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Builders And Clients: Are You Prepared For CDM Regulations 2015?

The new Construction Design and Management (CDM) Regulations 2015 are now in force. Statistically there are more injuries and fatalities on smaller, previously unregulated building projects than on larger ones. The Health and Safety Executive (HSE) has decided to address this issue by requiring all projects to have someone overseeing health, safety and welfare in both the pre-start and construction phases. What does the Builder need to know?

From 6th April 2015, every job, including domestic work, will now require a CDM Principal Contractor (PC) who will take overall control for the day-to-day running of the project. This is the same whether you are a building company with in-house tradesmen or a one-man band that brings in traders as needed. Someone will have to be appointed by the client as Principal Contractor.

The builder – now called the Principal Contractor has a range of duties to fulfil on all projects, large or small, including:

•  The builder must prepare a Construction Phase Health and Safety Plan. The builder needs to be certain that the contractors they employ are competent, not only to do their job, but from a health and safety perspective as well. Price is always an important factor, but the Principal Contractor will need to be happy that the chosen subbie is able to carry out their works safely without making shortcuts.

• The Principal Contractor will need to make sure that someone responsible is on site at all times, for example, a trusted sub-contractor foreman. No matter who is left in charge – the Principal Contractor is responsible if they allow shortcuts to   be taken or the agreed procedures to be bypassed.

For more detailed information on the Principal Contractor’s duties please click here for our Simply-Docs information page on Construction (Design & Management) (CDM) Regulations 2015 for Builders.

What does the Client need to know?

Under the regulations, non-domestic clients will have much more direct responsibility than before.  In addition, some building works that you may have assumed would be regarded as “domestic” will now fall within the scope of the regulations. A “non-domestic client” is a person or a company who is having the works done as part of a commercial enterprise. That could be a business building, a new factory or office extension, or a residential or commercial landlord refitting some of their rental properties. Building an office at the end of your garden in order to work from home would make you a non-domestic client. As a rule: if the client will get a business income from the works, they are a non-domestic client.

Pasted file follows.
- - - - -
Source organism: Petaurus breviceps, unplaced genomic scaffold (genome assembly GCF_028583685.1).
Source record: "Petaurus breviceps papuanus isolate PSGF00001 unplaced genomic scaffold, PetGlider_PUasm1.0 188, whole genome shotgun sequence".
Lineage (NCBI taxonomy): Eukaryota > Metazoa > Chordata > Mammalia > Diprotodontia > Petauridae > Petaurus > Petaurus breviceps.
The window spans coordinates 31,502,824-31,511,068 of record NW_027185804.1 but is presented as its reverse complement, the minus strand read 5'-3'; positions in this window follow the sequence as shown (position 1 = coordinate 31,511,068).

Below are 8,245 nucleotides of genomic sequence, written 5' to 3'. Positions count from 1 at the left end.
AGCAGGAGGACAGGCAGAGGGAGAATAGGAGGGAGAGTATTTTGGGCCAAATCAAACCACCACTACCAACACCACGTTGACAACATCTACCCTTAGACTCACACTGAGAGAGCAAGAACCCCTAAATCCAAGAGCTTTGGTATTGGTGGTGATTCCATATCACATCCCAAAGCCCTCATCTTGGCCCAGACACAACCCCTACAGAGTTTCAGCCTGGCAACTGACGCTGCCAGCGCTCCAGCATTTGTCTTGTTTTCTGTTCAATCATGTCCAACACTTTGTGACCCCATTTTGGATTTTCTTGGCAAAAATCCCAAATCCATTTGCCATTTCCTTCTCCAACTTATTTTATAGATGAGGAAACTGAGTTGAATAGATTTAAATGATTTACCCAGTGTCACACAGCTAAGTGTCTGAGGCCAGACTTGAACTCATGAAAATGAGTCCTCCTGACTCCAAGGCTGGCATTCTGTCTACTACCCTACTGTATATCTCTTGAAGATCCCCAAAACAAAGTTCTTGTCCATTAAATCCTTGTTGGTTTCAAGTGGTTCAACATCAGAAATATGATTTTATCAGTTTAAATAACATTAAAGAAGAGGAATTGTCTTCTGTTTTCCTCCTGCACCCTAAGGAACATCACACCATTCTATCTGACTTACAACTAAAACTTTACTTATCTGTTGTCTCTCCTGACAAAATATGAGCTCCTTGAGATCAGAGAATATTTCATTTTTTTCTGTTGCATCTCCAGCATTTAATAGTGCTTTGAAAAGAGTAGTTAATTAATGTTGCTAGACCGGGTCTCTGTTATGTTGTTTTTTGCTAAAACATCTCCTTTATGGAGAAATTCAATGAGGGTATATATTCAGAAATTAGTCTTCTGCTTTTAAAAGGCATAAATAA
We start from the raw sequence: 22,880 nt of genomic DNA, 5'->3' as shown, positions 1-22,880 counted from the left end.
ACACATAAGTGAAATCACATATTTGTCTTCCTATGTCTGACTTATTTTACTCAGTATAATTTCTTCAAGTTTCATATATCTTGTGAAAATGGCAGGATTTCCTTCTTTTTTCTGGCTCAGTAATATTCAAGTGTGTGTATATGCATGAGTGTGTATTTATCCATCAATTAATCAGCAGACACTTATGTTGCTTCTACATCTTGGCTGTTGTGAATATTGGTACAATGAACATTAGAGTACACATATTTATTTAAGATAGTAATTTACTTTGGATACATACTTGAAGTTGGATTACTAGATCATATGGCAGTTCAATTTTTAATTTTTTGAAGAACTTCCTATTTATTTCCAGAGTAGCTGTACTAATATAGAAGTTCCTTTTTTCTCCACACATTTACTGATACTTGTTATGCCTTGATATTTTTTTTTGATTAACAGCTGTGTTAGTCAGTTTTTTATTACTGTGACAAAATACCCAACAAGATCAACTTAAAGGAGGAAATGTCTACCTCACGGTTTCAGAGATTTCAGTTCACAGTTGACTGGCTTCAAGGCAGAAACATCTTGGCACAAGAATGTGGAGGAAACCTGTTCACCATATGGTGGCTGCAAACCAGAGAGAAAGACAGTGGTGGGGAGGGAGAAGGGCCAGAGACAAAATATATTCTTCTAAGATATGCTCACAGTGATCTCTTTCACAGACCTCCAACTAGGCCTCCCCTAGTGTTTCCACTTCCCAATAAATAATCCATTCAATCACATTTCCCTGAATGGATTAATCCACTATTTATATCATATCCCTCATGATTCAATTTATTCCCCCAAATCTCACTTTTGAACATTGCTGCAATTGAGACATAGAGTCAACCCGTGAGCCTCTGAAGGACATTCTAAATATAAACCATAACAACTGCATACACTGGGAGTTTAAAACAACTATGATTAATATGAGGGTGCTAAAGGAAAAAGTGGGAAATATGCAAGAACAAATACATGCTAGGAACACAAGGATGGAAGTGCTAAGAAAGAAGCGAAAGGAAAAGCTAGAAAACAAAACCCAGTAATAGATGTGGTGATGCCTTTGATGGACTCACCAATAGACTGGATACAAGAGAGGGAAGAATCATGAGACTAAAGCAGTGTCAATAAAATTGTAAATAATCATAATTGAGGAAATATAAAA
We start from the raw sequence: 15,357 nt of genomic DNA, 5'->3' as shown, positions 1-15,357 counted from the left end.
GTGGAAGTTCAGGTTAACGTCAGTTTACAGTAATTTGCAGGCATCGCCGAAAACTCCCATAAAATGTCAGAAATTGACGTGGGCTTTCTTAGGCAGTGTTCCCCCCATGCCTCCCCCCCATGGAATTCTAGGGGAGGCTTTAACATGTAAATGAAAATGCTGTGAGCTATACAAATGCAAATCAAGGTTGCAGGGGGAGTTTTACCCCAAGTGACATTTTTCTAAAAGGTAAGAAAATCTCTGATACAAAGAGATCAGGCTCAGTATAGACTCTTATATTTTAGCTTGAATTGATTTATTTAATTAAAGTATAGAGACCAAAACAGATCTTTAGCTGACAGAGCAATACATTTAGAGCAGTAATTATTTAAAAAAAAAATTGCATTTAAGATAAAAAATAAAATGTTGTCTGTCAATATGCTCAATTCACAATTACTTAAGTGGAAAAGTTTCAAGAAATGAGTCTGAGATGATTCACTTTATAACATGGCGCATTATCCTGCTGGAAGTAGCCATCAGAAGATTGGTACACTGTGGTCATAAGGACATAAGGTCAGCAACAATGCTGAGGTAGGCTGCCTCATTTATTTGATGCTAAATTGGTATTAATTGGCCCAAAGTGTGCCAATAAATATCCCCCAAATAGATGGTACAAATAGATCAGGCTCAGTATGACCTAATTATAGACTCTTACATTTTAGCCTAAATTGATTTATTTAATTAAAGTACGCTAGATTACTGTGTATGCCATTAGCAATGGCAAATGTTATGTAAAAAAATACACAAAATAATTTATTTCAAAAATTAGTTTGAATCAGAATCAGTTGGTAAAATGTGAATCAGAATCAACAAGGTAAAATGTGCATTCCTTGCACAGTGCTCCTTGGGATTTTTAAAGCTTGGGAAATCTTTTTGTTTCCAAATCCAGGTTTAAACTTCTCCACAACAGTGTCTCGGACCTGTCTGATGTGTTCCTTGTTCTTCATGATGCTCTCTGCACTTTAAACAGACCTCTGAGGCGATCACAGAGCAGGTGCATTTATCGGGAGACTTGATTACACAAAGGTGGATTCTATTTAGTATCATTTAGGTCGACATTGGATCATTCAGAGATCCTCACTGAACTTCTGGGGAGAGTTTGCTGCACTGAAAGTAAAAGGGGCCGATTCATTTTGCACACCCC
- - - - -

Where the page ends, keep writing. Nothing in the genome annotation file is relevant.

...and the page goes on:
The practical impact of these regulations is that non-domestic clients will now have even more legal duties in respect of health and safety on-site and more clients will fall into the non-domestic category.

The non-domestic client’s new duties include:

•  The client is now required to make sure that health and safety has been factored into the project, and that sufficient funding has been allowed in the budget for this.

•  The client must appoint, in writing, a Principal Designer (PD) to oversee the design and planning of the project, to put in place all the health and safety procedures, and to create (or at least organise) the Health and Safety File.

•  The client must ensure that both the PD and PC are competent to carry out their role.

If the client doesn’t appoint either a PD or PC, the duties of both will become the client’s by default, so it really is in the client’s best interest to surround themselves with suitably qualified professionals to help them through the process.

The client has many additional duties. For more information on these duties please click on What Duties Does The Client Have Under The CDM Regulations 2015? 

By Iain Mackintosh

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